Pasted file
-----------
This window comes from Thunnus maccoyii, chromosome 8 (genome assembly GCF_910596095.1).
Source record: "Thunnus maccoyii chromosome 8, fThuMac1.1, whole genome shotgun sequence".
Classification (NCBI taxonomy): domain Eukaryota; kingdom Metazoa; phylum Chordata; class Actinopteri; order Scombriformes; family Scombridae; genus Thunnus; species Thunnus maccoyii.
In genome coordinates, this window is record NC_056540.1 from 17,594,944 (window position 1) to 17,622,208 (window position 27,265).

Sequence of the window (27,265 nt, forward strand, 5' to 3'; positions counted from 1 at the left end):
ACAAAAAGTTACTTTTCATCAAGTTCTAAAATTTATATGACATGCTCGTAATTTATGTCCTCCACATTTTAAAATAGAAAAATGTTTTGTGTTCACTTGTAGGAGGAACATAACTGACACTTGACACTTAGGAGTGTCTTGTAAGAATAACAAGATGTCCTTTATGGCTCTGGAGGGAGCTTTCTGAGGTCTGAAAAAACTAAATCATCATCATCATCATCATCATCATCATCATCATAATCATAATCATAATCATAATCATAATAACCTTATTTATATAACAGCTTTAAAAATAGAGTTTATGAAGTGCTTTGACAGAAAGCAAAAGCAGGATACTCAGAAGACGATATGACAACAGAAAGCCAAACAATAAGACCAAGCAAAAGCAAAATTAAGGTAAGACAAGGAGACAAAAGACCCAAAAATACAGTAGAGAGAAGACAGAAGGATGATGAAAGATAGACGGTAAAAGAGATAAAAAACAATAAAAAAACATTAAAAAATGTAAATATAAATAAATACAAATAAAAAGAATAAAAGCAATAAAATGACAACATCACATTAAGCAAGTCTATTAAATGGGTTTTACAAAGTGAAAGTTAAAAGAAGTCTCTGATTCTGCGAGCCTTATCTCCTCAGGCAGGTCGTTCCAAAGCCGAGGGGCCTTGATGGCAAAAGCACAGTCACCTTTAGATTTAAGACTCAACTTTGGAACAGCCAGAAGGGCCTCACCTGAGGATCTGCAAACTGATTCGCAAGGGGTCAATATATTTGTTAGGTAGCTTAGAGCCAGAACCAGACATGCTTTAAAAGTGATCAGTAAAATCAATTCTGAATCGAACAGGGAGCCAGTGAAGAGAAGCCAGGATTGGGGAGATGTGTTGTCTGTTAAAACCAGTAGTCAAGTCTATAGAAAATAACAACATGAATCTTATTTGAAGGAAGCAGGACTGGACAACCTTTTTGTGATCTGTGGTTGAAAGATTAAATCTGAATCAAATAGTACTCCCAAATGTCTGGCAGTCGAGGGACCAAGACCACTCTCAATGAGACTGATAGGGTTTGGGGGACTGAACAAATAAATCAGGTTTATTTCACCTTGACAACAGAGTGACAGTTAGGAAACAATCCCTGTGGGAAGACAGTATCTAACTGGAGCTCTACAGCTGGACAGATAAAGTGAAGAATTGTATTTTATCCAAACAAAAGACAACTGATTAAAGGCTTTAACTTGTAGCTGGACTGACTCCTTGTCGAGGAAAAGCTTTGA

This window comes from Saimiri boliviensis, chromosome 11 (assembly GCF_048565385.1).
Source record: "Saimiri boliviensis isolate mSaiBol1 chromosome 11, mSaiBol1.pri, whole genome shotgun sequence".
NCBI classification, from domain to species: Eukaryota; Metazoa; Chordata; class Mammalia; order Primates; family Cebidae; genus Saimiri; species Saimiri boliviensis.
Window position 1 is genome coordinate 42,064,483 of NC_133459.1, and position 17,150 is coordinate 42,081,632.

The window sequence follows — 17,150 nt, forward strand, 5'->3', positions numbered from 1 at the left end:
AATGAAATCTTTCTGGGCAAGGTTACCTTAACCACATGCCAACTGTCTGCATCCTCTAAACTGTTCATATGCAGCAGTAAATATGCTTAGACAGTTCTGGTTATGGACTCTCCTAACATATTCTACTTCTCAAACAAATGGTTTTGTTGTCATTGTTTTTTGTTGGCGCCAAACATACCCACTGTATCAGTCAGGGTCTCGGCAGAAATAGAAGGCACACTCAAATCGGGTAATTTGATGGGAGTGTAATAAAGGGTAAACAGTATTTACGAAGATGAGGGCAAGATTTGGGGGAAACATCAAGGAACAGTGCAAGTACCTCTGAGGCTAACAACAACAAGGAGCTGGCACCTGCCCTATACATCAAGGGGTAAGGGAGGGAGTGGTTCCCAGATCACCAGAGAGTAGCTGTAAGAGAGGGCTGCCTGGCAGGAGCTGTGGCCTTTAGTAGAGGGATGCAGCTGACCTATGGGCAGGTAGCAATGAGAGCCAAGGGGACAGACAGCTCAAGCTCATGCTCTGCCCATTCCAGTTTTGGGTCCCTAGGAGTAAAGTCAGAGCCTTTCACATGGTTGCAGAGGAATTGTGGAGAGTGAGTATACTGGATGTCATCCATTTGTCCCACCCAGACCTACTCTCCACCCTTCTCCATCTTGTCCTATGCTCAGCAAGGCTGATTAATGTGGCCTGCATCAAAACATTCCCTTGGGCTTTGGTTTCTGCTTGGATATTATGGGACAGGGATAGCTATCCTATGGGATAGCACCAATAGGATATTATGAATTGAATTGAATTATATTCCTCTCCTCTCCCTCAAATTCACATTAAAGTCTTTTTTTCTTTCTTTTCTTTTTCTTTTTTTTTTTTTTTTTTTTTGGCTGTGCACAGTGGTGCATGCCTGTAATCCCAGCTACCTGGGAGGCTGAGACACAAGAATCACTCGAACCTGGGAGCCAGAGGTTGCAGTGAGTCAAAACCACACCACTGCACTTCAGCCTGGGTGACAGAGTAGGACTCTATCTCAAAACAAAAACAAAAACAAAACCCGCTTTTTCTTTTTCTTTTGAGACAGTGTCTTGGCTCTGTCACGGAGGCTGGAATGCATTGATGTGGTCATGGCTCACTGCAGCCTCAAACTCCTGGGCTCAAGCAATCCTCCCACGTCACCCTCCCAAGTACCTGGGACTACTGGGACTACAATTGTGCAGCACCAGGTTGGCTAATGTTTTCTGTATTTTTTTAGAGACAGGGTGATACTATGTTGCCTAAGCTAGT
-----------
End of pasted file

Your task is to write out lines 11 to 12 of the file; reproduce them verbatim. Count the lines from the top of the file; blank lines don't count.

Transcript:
The window sequence follows — 17,150 nt, forward strand, 5'->3', positions numbered from 1 at the left end:
AATGAAATCTTTCTGGGCAAGGTTACCTTAACCACATGCCAACTGTCTGCATCCTCTAAACTGTTCATATGCAGCAGTAAATATGCTTAGACAGTTCTGGTTATGGACTCTCCTAACATATTCTACTTCTCAAACAAATGGTTTTGTTGTCATTGTTTTTTGTTGGCGCCAAACATACCCACTGTATCAGTCAGGGTCTCGGCAGAAATAGAAGGCACACTCAAATCGGGTAATTTGATGGGAGTGTAATAAAGGGTAAACAGTATTTACGAAGATGAGGGCAAGATTTGGGGGAAACATCAAGGAACAGTGCAAGTACCTCTGAGGCTAACAACAACAAGGAGCTGGCACCTGCCCTATACATCAAGGGGTAAGGGAGGGAGTGGTTCCCAGATCACCAGAGAGTAGCTGTAAGAGAGGGCTGCCTGGCAGGAGCTGTGGCCTTTAGTAGAGGGATGCAGCTGACCTATGGGCAGGTAGCAATGAGAGCCAAGGGGACAGACAGCTCAAGCTCATGCTCTGCCCATTCCAGTTTTGGGTCCCTAGGAGTAAAGTCAGAGCCTTTCACATGGTTGCAGAGGAATTGTGGAGAGTGAGTATACTGGATGTCATCCATTTGTCCCACCCAGACCTACTCTCCACCCTTCTCCATCTTGTCCTATGCTCAGCAAGGCTGATTAATGTGGCCTGCATCAAAACATTCCCTTGGGCTTTGGTTTCTGCTTGGATATTATGGGACAGGGATAGCTATCCTATGGGATAGCACCAATAGGATATTATGAATTGAATTGAATTATATTCCTCTCCTCTCCCTCAAATTCACATTAAAGTCTTTTTTTCTTTCTTTTCTTTTTCTTTTTTTTTTTTTTTTTTTTTGGCTGTGCACAGTGGTGCATGCCTGTAATCCCAGCTACCTGGGAGGCTGAGACACAAGAATCACTCGAACCTGGGAGCCAGAGGTTGCAGTGAGTCAAAACCACACCACTGCACTTCAGCCTGGGTGACAGAGTAGGACTCTATCTCAAAACAAAAACAAAAACAAAACCCGCTTTTTCTTTTTCTTTTGAGACAGTGTCTTGGCTCTGTCACGGAGGCTGGAATGCATTGATGTGGTCATGGCTCACTGCAGCCTCAAACTCCTGGGCTCAAGCAATCCTCCCACGTCACCCTCCCAAGTACCTGGGACTACTGGGACTACAATTGTGCAGCACCAGGTTGGCTAATGTTTTCTGTATTTTTTTAGAGACAGGGTGATACTATGTTGCCTAAGCTAGT